Asteroid “2001 FO32” is passing the earth

Probably the largest asteroid that scientists estimate will come close to Earth this year, is due to fly past our planet on Sunday (March 21). The celestial body with the name “2001 FO32” and a diameter of several hundred meters will approach the earth to about 2 million kilometers, announced the US space agency NASA. That is more than five times as far as the distance from the earth to the moon.

There is no danger of a collision – neither now nor in the future, says NASA. “It is stable, it is not on a risk course,” said the asteroid expert from the European space agency Esa, Detlef Koschny, of the dpa.

“We know the orbit of” 2001 FO32 “around the sun very well; we have followed it since its discovery 20 years ago,” explains Paul Chodas of the Center for Near Earth Object Studies in California. “There is no way the asteroid could get closer than 2 million kilometers to Earth.”

With the appropriate equipment, the asteroid could also be seen by amateur astronomers, said Koschny. Two million kilometers are nothing in the dimension of the solar system.

According to the information, “2001 FO32”, which orbits the sun once every 810 days, will fly past the earth exceptionally quickly at around 124,000 km / h – and will not approach it again until 2052 afterwards. The NASA scientists want to use the chance during the flyby to examine the asteroid more closely. “We don’t know much about him,” said Koschny.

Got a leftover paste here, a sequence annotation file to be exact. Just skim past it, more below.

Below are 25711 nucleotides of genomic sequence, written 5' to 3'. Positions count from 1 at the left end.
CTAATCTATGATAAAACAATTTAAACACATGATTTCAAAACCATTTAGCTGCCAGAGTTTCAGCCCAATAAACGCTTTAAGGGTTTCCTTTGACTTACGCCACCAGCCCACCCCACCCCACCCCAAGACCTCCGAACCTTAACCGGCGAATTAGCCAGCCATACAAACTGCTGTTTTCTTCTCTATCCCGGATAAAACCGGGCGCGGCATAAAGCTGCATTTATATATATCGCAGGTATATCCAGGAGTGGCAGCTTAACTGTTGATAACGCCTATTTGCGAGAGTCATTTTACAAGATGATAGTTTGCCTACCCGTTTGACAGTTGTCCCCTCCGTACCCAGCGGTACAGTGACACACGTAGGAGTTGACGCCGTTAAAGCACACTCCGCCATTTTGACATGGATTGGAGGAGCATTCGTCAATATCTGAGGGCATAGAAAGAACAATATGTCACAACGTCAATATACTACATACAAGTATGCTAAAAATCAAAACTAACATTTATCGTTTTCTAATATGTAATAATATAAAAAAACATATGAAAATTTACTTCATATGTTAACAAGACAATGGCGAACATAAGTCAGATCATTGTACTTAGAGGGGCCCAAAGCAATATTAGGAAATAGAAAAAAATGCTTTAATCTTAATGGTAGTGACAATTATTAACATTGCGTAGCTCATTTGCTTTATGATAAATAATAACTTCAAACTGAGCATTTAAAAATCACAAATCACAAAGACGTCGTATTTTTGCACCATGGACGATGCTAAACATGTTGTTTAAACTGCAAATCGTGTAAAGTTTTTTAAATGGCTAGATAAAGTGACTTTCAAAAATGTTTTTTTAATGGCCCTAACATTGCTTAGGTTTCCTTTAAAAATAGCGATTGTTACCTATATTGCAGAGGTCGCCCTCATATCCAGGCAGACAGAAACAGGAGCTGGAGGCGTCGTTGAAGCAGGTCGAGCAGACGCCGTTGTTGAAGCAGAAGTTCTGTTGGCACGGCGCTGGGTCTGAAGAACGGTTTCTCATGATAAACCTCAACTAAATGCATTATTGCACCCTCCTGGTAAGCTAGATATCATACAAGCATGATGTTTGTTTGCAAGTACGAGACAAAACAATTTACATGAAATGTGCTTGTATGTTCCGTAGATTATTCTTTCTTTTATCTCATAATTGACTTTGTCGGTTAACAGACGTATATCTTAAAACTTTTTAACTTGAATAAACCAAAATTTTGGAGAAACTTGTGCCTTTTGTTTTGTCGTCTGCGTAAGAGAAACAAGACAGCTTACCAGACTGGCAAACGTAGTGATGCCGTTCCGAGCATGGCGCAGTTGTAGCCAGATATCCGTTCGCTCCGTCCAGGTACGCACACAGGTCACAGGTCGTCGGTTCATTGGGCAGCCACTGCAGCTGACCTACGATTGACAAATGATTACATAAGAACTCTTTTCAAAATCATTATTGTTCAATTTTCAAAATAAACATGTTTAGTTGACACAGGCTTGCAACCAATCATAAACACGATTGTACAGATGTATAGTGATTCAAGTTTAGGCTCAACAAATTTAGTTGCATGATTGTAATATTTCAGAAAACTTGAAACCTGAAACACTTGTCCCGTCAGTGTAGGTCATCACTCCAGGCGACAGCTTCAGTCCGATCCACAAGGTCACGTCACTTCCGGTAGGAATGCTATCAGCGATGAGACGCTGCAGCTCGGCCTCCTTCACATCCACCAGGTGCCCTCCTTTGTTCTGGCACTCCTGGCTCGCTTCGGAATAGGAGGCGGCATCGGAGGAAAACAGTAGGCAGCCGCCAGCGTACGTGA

The Esa have their own programs to look at the objects that are critical for the earth. “2001 FO32” would be – if it wasn’t flying at a harmless distance – its size would be a typical candidate for an attempt to distract it from its career in order to avoid a possible collision with the earth. An asteroid of this size could destroy an entire country, said Koschny. For comparison: the explosion of a 20-meter chunk in 2013 wreaked havoc in the Russian metropolis of Chelyabinsk. The shock wave injured around 1,500 people.

Just last year, Esa initiated an asteroid defense project named after the Greek goddess “Hera”. The aim is to investigate how the impact of a NASA probe on an asteroid.


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